was a duke’s son, dubbed knight ; and nine years, in Scottish rhyme,” are the metrical productions from 1513, are allowed him, by the pretended prophet ascribed to the seer of Ercildoune, which, with many for the accomplishment of the salvation of his counother compositions of the same nature, bearing the try, and the exaltation of Scotland over her sister and names of Bede, Merlin, Gildas, and other approved rival. All this was a pious fraud, to excite the confisoothsayers, are contained in one small volume, pub- dence and spirit of the country. lished by Andro Hart, at Edinburgh, 1615. Nisbet

The prophecy, put in the name of our Thomas the the herald (who claims the prophet of Ercildoune as

Rhymer, as it stands in Hart's book, refers to a later a brother-professor of his art, founding upon the va

period. The narrator meets the Rhymer upon a land rious allegorical and emblematical allusions to heral. beside a lee, who shows him many emblematical visions, dry) intimates the existence of some earlier copy of described in no mean strain of poetry. They chiefly his prophecies than that of Andro Hart, which, how-relate to the fields of Flodden and Pinkie, to the naever, he does not pretend to have seen. The late ex- tional distress which followed these defeats, and to cellent Lord Hailes made these compositions the sub- future halcyon days, which are promised to Scotland. ject of a dissertation, published in his Remarks on the One quotation or two will be sufficient to establish History of Scotland. His attention is chiefly directed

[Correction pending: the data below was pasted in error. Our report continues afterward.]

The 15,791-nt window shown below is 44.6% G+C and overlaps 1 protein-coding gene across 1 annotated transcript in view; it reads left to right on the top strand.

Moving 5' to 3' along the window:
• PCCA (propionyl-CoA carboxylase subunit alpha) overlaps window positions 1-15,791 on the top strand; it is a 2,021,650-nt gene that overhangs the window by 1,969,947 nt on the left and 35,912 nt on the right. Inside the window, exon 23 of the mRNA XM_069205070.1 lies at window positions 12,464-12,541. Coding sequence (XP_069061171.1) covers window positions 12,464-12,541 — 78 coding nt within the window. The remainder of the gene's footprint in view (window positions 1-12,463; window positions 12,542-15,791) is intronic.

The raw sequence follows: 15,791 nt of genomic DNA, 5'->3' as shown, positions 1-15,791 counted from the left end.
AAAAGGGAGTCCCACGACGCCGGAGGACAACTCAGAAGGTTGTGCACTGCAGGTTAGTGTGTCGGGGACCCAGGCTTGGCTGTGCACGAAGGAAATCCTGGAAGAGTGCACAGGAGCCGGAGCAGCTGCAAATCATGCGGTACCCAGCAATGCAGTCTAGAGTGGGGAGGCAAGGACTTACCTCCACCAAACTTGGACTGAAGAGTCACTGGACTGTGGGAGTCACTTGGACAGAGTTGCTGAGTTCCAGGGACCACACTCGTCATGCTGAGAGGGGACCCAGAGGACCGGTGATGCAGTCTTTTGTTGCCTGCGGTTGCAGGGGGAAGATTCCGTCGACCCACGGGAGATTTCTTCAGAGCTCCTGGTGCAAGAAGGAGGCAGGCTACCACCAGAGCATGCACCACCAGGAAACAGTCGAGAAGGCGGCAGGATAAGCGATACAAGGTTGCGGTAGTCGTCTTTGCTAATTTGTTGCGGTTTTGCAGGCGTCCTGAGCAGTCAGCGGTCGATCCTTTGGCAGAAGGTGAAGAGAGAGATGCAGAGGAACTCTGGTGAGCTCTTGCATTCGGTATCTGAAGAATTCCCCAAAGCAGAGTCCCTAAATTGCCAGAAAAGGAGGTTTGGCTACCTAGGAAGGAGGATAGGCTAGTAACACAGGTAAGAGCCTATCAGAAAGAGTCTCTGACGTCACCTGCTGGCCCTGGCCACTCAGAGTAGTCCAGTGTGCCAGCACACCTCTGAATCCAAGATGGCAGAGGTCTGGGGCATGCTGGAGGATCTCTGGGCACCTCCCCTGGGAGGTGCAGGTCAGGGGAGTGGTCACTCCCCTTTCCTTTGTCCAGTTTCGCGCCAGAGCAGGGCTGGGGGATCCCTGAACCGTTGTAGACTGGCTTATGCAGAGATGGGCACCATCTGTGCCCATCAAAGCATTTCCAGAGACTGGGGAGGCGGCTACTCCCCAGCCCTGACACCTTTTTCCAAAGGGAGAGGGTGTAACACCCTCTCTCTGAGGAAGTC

this fully: to the celebrated prophecy of our bard, mentioned by Bishop Spottiswoode, bearing that the crowns of Eng- “Our Scottish King sal come ful keene, land and Scotland should be united in the person of The red lyon beareth he; a King, son of a French Queen, and related to the A feddered arrow sharp, I ween,

Shall make him winke and warre to see. Bruce in the ninth degree. Lord Hailes plainly

Out of the field he shall be led, proves, that this prophecy is perverted from its origi

When he is bludie and woe for blood;

Yet to his men shall he say,
I Soe Arpendix, Note C.

* For God's love turn you againe,

cap. 40.